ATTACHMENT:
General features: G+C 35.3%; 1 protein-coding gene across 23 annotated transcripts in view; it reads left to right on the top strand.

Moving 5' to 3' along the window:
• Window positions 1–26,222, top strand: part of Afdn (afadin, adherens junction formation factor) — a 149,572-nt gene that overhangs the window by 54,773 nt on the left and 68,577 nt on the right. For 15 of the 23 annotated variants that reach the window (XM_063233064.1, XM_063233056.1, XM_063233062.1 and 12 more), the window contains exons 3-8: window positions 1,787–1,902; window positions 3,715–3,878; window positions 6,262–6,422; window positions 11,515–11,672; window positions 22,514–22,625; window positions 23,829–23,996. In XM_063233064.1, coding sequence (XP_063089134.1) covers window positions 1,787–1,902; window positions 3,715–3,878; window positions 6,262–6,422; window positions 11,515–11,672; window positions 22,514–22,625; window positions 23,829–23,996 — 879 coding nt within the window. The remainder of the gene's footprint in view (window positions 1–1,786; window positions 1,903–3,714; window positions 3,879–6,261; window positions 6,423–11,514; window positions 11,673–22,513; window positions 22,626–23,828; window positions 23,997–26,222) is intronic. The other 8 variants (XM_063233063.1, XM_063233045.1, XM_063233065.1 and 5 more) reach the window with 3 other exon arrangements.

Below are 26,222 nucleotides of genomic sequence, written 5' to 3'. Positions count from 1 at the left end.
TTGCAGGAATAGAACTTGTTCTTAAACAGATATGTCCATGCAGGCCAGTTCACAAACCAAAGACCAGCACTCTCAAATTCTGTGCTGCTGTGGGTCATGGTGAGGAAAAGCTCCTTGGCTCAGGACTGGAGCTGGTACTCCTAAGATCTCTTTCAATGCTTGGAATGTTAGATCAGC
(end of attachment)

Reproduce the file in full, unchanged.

General features: G+C 35.3%; 1 protein-coding gene across 23 annotated transcripts in view; it reads left to right on the top strand.

Moving 5' to 3' along the window:
• Window positions 1–26,222, top strand: part of Afdn (afadin, adherens junction formation factor) — a 149,572-nt gene that overhangs the window by 54,773 nt on the left and 68,577 nt on the right. For 15 of the 23 annotated variants that reach the window (XM_063233064.1, XM_063233056.1, XM_063233062.1 and 12 more), the window contains exons 3-8: window positions 1,787–1,902; window positions 3,715–3,878; window positions 6,262–6,422; window positions 11,515–11,672; window positions 22,514–22,625; window positions 23,829–23,996. In XM_063233064.1, coding sequence (XP_063089134.1) covers window positions 1,787–1,902; window positions 3,715–3,878; window positions 6,262–6,422; window positions 11,515–11,672; window positions 22,514–22,625; window positions 23,829–23,996 — 879 coding nt within the window. The remainder of the gene's footprint in view (window positions 1–1,786; window positions 1,903–3,714; window positions 3,879–6,261; window positions 6,423–11,514; window positions 11,673–22,513; window positions 22,626–23,828; window positions 23,997–26,222) is intronic. The other 8 variants (XM_063233063.1, XM_063233045.1, XM_063233065.1 and 5 more) reach the window with 3 other exon arrangements.

Below are 26,222 nucleotides of genomic sequence, written 5' to 3'. Positions count from 1 at the left end.
TTGCAGGAATAGAACTTGTTCTTAAACAGATATGTCCATGCAGGCCAGTTCACAAACCAAAGACCAGCACTCTCAAATTCTGTGCTGCTGTGGGTCATGGTGAGGAAAAGCTCCTTGGCTCAGGACTGGAGCTGGTACTCCTAAGATCTCTTTCAATGCTTGGAATGTTAGATCAGC